sub specie aeternitatis

Getting Slightly in Shape

July 1, 2009

I managed to run over 3 miles yesterday.  Considering I’ve never stuck with any exercise routine long enough to make it a routine, this is awesome.  After having a bad spring semester and desperately needing warmer weather and light when I awoke, I somehow managed to start getting myself out of bed at 6:15am every morning, feeding the cats, then going out for some good old fashioned eustress.  I’ve started down this path numerous times but never lasted more than 4 days.  Once the initial excitement of having a new goal wore off, so did my self discipline to get up and get out.  Once I made it past the week mark and the initial burst of excitement wore off, somehow I kept climbing out of bed when the alarm went off.

Why is this time different?  I’m not entirely sure.  Perhaps I’m getting older and more mature.  I am, I would like to think, growing stronger in my quest for self control and this prevents me from turning off the alarm and sleeping.  I also tell myself every morning, while I am still in that sleepy state wherein you would do almost anything to continue being in that state, that I have to get up and go outside but if I don’t feel like running, I can walk instead.  Many mornings I am sure, as I push myself into a standing position and start slogging through the morning routine, that I will be taking it easy and going for a nice, long, enjoyable walk in the cool morning air.  Yet every time when I get to my usual starting place for my jog, I start my stretches and take off at a fast pace.  I know that I cannot argue with myself in the barely awake state.  I am not a reasonable person and I cannot possibly win an argument (even one for a healthier self) if I will do almost anything to go back to sleep.  Instead I don’t think, don’t go over the options, don’t allow my lazy self even a tiny foothold.  As soon as I turn off the alarm, I start counting down from five.  I don’t think about anything else.  Just 5 . . . 4 . . . . 3 . . . . 2. . . . 1. . . take a deep breath, push myself up.  Sometimes cursing is involved as my body starts moving through the motions of making the bed and putting on clothes.  But by the time I’m awake and able to think rationally I am physically where I need to be to start jogging and I am ready mentally to start.  I’m usually not excited to start, but I want to get/stay in shape so just like I do when I get up, I don’t argue with myself, I just go.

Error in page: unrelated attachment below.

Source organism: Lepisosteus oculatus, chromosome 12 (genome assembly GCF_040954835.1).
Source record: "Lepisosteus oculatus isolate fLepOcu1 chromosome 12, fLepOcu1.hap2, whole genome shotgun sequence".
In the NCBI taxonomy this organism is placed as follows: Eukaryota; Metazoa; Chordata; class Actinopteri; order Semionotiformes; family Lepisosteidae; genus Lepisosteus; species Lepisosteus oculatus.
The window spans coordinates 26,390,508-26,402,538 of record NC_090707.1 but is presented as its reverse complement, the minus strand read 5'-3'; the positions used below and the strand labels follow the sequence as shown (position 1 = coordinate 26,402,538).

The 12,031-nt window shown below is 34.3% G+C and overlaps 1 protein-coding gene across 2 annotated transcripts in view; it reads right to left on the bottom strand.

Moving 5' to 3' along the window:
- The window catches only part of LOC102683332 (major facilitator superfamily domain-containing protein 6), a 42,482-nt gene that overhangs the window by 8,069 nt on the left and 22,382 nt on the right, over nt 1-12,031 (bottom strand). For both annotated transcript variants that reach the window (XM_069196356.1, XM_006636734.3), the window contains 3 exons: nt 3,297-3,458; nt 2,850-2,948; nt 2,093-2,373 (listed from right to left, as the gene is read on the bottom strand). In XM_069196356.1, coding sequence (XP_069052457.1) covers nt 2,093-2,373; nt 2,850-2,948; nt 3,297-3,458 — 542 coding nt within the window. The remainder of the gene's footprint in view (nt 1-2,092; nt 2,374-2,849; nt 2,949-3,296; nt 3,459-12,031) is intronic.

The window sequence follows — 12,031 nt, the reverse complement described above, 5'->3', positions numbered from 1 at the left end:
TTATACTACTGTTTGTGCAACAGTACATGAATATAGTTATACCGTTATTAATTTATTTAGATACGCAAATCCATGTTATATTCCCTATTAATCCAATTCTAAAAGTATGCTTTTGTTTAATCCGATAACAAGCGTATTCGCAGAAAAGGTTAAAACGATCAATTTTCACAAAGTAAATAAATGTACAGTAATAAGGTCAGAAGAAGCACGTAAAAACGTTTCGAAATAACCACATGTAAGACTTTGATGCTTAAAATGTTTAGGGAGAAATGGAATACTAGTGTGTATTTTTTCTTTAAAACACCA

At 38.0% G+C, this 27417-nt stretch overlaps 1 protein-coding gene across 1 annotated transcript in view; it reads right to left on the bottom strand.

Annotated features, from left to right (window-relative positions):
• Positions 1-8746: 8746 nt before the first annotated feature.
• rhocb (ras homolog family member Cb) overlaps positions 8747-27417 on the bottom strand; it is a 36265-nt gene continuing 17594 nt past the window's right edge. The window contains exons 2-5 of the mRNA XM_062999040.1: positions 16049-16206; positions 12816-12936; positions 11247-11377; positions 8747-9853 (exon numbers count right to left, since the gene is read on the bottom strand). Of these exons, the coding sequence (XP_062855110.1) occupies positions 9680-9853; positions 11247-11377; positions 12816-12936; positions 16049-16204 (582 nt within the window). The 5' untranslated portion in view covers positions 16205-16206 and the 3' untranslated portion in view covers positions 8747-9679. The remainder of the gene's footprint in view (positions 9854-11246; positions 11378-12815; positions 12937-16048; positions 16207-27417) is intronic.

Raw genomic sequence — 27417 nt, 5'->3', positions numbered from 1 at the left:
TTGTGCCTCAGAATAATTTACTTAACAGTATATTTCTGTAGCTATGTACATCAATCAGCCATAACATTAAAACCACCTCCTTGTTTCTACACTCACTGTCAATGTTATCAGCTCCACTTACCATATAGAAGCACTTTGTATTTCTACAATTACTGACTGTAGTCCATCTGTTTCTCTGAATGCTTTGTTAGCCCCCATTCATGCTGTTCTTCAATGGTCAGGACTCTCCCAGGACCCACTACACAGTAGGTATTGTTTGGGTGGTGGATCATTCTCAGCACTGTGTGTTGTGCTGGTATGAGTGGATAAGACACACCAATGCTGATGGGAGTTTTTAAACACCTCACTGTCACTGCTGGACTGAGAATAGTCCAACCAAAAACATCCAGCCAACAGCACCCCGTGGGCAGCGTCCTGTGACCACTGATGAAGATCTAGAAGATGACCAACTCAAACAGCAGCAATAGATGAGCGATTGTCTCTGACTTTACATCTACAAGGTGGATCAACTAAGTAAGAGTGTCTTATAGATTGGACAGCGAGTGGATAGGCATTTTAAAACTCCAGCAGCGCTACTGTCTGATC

This, for me, was the key to becoming an early riser and exerciser.  The person in charge at the moment of waking from sleep is grumpy, tired, and wants to continue sleeping.  He isn’t stupid, though, and uses ingenious logic to keep himself in bed.  You don’t need to get up now, it only takes you 10 minutes to get ready and you don’t have to leave the house for over an hour.  You don’t need to get up now, you did 2 miles yesterday and you worked late and your feet are tired.  You should relax a bit and not overstress yourself.  You know you should get up and excercise but he, being you, knows exactly what to say to lull you into complacency.  You can’t win so don’t play the game.  Like I said, I don’t argue and I don’t think.  The get your ass out of bed now counter starts ticking and after 5 seconds I’m out of bed.  I’m still grumpy, but every minute that passes allows the good side of me to wake up and take control.

A side note:  The Nike+ for the iPod is a great tool for runners.  It isn’t GPS accurate, but good enough for most purposes.  It records distance, time, calories burned, and has several workout modes to aim for distance or time or even open workouts.  Some mornings I go for distance (I’m aiming for a 5k run next), or some, like this morning, I go for shorter but faster goals.  I didn’t allow myself to get this until after I’d been running for a month though.  Gadgets won’t do the work for you and if the gadget is the reason for your initial excitement, it will in no way help you conquer your demons.  Once I had proved to myself that I was serious, then I allowed myself an extra tool to measure results.  If you’re already running and own and iPod, it’s inexpensive and worth a look.